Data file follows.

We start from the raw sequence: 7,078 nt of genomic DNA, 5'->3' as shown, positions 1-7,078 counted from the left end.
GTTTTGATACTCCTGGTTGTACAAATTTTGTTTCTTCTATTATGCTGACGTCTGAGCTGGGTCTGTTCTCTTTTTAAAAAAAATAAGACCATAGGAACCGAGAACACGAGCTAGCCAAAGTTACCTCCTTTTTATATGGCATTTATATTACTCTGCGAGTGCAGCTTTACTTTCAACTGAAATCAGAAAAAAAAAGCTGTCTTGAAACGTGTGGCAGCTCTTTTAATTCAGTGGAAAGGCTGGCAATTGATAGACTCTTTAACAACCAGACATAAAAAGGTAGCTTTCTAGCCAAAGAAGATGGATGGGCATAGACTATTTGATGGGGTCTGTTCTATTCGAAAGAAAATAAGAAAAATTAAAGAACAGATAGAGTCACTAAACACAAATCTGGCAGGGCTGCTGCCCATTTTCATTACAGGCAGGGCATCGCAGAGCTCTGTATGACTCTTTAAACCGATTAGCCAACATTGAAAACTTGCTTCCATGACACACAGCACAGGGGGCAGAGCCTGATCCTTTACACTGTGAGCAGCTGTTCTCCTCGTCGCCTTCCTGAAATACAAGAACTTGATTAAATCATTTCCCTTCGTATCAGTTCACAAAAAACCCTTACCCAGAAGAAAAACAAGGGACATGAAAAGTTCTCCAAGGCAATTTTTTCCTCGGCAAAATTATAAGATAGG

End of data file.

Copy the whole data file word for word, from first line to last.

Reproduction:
We start from the raw sequence: 7,078 nt of genomic DNA, 5'->3' as shown, positions 1-7,078 counted from the left end.
GTTTTGATACTCCTGGTTGTACAAATTTTGTTTCTTCTATTATGCTGACGTCTGAGCTGGGTCTGTTCTCTTTTTAAAAAAAATAAGACCATAGGAACCGAGAACACGAGCTAGCCAAAGTTACCTCCTTTTTATATGGCATTTATATTACTCTGCGAGTGCAGCTTTACTTTCAACTGAAATCAGAAAAAAAAAGCTGTCTTGAAACGTGTGGCAGCTCTTTTAATTCAGTGGAAAGGCTGGCAATTGATAGACTCTTTAACAACCAGACATAAAAAGGTAGCTTTCTAGCCAAAGAAGATGGATGGGCATAGACTATTTGATGGGGTCTGTTCTATTCGAAAGAAAATAAGAAAAATTAAAGAACAGATAGAGTCACTAAACACAAATCTGGCAGGGCTGCTGCCCATTTTCATTACAGGCAGGGCATCGCAGAGCTCTGTATGACTCTTTAAACCGATTAGCCAACATTGAAAACTTGCTTCCATGACACACAGCACAGGGGGCAGAGCCTGATCCTTTACACTGTGAGCAGCTGTTCTCCTCGTCGCCTTCCTGAAATACAAGAACTTGATTAAATCATTTCCCTTCGTATCAGTTCACAAAAAACCCTTACCCAGAAGAAAAACAAGGGACATGAAAAGTTCTCCAAGGCAATTTTTTCCTCGGCAAAATTATAAGATAGG